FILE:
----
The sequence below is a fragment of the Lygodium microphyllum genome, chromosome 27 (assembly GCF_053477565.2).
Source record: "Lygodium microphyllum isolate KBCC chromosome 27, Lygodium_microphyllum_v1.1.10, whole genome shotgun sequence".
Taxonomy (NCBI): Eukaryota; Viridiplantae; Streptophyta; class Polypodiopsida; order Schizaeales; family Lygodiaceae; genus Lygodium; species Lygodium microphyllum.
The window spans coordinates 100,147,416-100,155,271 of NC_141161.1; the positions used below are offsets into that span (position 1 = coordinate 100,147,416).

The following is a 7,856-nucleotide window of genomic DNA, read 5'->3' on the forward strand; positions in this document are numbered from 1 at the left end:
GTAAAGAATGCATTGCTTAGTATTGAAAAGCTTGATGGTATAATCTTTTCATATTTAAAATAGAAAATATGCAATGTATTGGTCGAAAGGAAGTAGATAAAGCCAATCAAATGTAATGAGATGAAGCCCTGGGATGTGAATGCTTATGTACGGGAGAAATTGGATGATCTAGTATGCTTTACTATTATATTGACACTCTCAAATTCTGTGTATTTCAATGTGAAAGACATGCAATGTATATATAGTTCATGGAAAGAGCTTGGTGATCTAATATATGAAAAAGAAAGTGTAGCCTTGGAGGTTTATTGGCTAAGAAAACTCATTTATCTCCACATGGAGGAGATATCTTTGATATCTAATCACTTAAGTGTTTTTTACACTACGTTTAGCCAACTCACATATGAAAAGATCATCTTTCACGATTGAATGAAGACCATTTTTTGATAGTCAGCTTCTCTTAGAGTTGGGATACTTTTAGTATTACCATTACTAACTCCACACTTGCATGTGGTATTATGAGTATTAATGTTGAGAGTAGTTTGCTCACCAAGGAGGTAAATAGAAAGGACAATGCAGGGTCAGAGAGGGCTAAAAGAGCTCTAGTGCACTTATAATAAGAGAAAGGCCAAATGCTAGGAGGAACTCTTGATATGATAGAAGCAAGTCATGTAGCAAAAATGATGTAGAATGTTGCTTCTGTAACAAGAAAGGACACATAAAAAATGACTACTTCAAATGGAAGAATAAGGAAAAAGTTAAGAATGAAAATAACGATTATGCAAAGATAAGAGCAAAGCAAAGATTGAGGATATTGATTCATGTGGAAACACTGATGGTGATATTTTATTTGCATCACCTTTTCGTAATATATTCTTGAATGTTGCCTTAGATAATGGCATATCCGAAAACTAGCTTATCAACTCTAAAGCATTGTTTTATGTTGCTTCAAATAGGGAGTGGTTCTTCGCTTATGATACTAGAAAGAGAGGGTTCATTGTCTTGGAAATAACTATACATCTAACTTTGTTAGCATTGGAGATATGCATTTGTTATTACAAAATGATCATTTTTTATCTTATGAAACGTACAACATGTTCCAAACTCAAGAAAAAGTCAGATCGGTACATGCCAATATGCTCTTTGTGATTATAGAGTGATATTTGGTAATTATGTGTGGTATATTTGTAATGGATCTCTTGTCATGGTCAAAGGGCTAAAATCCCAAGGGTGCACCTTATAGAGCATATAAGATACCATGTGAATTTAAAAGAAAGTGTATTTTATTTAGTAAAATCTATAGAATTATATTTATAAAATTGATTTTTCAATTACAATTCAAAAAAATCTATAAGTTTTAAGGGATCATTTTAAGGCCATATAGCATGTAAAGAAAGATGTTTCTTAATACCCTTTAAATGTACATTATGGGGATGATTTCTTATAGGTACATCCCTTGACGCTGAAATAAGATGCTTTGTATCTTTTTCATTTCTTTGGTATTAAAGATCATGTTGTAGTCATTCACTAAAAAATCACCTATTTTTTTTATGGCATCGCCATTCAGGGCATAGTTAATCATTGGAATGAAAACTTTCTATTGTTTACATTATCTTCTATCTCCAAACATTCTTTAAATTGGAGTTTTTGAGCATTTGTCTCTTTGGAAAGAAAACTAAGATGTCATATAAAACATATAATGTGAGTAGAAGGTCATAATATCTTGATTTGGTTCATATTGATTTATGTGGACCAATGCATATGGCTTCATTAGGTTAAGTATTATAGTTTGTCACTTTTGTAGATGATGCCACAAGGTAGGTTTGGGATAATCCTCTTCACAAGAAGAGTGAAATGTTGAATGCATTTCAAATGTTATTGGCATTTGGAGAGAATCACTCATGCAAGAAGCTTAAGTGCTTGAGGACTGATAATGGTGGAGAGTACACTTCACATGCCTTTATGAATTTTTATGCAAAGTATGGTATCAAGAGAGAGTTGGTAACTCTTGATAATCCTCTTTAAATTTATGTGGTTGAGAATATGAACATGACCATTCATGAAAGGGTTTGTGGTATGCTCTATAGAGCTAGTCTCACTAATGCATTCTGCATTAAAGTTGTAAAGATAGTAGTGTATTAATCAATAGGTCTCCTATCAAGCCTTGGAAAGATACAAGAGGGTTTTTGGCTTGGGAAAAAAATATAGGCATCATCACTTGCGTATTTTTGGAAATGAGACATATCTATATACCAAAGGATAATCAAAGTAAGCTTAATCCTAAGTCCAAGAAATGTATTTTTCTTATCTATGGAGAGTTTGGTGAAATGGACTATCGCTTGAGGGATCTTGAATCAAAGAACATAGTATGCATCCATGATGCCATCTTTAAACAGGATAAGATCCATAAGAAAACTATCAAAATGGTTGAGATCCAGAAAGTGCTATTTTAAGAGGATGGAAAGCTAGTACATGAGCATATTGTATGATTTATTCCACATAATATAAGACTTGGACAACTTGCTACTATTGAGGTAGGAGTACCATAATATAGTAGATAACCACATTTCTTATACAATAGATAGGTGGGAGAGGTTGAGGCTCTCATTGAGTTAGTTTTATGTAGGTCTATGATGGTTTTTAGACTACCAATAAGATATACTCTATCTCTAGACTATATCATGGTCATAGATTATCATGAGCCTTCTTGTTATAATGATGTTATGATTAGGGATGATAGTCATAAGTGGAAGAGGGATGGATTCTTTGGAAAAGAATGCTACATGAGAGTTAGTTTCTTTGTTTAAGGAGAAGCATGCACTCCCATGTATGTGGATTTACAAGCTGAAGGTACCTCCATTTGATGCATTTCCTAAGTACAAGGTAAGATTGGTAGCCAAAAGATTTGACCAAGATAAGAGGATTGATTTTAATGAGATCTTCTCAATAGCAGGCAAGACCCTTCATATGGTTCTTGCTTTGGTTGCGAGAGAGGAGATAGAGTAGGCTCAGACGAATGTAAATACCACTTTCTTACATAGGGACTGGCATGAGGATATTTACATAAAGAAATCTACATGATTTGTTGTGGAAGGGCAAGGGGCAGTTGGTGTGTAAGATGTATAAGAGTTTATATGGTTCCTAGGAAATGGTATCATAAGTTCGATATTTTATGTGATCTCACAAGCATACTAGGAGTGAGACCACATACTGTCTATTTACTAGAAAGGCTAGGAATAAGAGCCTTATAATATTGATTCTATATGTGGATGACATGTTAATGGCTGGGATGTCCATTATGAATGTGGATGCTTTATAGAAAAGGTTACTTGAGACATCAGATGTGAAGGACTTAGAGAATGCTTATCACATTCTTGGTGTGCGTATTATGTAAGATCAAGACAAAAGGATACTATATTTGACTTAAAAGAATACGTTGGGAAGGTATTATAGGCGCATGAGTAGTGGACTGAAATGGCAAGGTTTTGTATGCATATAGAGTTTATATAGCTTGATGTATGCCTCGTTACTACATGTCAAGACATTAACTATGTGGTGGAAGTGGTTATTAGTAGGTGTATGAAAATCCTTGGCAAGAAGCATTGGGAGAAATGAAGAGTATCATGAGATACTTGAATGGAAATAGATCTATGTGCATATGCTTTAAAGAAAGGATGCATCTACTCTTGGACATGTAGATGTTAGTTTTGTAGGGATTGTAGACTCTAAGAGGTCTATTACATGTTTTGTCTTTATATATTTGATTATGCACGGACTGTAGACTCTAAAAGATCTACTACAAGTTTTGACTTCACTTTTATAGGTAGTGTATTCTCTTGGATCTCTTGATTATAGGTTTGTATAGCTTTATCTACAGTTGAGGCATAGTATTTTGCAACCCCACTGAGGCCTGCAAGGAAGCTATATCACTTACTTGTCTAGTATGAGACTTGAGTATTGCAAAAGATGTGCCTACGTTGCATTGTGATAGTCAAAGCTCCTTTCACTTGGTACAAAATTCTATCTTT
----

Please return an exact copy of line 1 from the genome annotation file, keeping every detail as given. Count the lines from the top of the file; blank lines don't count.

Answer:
The sequence below is a fragment of the Lygodium microphyllum genome, chromosome 27 (assembly GCF_053477565.2).